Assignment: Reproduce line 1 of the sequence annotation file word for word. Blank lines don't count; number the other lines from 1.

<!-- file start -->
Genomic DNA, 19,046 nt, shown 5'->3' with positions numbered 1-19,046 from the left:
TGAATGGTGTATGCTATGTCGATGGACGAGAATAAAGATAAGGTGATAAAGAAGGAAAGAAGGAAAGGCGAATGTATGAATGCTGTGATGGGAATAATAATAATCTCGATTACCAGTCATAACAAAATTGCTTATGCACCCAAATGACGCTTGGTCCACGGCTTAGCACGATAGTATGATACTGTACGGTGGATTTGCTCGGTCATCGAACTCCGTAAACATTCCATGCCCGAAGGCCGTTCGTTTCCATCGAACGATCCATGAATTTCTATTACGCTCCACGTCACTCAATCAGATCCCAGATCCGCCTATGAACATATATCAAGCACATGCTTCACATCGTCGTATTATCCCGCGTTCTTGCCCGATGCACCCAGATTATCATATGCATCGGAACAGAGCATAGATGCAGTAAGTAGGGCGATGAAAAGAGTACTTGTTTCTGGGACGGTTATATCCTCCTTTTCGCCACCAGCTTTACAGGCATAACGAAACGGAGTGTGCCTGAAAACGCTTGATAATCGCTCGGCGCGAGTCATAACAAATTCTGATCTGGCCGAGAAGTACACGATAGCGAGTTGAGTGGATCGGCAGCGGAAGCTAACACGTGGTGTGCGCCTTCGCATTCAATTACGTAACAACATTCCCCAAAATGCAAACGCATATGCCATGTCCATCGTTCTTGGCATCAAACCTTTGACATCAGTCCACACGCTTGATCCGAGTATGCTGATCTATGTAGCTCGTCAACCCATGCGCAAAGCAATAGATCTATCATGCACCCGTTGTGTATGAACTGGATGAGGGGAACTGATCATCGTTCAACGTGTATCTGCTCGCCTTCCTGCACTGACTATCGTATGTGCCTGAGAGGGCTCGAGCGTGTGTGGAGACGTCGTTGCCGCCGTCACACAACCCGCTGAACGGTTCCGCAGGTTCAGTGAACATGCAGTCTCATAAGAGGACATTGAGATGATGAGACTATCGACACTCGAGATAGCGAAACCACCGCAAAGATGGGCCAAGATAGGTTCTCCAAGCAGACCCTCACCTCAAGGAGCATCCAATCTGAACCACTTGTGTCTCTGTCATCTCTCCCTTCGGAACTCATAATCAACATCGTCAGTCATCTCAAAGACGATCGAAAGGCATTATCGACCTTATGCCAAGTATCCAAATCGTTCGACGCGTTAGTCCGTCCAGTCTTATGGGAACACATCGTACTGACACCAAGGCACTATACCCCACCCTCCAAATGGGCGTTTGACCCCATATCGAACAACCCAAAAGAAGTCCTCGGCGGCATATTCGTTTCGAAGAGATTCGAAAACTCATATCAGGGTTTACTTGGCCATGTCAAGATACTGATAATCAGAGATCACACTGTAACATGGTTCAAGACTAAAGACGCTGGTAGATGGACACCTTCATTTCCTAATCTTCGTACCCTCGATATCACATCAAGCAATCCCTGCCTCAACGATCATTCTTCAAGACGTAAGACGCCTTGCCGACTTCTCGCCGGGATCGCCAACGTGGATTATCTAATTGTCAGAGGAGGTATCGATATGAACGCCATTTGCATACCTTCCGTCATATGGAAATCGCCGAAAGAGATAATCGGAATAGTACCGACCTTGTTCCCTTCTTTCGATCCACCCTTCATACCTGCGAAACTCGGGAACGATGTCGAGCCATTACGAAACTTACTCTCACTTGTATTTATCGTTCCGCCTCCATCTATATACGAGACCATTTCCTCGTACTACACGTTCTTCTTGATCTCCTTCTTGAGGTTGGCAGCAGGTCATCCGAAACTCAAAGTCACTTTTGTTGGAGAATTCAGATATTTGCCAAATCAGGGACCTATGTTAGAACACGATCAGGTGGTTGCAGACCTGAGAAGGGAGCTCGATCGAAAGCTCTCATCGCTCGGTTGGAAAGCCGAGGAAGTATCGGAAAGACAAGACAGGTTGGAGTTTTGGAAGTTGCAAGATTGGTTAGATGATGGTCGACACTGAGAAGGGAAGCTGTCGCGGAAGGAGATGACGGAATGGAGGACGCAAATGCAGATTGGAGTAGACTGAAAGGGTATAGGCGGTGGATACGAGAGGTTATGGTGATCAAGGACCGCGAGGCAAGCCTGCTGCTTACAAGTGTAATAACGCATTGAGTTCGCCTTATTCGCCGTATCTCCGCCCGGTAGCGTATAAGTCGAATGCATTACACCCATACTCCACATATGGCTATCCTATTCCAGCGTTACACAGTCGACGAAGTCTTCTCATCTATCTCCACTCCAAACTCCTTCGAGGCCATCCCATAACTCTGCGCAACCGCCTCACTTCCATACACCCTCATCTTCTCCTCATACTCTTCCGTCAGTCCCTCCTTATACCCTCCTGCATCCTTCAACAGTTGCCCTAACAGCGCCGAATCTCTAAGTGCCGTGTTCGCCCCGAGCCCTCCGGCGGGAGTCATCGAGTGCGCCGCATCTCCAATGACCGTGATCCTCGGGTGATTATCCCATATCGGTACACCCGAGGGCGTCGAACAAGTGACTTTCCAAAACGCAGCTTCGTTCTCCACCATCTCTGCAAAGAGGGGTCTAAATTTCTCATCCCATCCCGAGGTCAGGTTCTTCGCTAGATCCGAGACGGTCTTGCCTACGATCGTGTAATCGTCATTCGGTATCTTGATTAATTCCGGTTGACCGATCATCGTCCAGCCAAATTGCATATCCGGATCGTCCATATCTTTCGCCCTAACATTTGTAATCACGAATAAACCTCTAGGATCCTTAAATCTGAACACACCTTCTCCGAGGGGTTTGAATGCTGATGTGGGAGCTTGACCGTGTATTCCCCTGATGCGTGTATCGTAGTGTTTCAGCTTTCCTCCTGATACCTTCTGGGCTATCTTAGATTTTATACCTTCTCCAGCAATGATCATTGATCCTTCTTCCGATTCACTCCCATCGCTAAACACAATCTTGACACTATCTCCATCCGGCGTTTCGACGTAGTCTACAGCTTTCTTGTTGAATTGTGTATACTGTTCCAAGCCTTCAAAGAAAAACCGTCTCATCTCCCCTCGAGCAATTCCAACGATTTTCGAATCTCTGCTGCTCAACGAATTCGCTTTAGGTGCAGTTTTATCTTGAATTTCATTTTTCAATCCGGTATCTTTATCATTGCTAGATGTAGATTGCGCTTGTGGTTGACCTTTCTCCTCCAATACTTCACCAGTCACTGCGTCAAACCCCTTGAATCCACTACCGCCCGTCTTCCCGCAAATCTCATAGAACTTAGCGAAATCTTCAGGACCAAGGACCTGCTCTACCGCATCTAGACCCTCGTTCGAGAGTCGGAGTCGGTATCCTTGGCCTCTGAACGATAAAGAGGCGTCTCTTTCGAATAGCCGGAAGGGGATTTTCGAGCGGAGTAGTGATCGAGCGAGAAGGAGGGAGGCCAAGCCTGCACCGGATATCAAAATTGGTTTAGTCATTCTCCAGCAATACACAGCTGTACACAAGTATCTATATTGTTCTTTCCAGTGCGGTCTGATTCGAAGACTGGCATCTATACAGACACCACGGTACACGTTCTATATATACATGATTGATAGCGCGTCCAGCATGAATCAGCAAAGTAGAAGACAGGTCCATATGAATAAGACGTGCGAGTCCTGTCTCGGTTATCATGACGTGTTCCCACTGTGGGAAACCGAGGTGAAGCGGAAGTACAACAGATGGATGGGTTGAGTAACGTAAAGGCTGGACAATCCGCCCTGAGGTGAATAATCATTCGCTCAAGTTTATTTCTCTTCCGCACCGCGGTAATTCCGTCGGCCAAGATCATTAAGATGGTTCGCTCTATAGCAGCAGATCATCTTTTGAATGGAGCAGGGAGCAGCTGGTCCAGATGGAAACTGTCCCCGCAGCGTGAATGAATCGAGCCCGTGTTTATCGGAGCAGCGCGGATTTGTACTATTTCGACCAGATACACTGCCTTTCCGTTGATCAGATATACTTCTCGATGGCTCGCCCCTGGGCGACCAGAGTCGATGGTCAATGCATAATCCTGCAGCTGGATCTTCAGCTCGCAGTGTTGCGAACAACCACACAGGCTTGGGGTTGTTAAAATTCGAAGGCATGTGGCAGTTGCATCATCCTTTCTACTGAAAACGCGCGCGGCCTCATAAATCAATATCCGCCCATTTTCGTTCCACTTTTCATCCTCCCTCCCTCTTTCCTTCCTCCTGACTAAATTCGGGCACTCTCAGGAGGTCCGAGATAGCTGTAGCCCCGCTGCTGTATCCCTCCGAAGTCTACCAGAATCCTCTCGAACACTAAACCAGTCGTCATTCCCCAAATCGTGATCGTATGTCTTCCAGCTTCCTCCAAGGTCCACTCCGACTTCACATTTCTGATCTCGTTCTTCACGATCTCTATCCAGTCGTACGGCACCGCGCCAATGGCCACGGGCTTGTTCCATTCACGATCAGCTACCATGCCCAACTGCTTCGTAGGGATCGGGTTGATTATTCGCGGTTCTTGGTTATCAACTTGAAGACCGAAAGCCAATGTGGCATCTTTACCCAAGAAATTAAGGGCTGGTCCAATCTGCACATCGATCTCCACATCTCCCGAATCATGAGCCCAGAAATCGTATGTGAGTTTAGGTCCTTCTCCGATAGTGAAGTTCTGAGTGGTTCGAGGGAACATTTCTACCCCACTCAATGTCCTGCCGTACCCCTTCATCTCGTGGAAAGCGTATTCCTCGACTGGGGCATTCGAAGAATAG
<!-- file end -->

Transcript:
Genomic DNA, 19,046 nt, shown 5'->3' with positions numbered 1-19,046 from the left: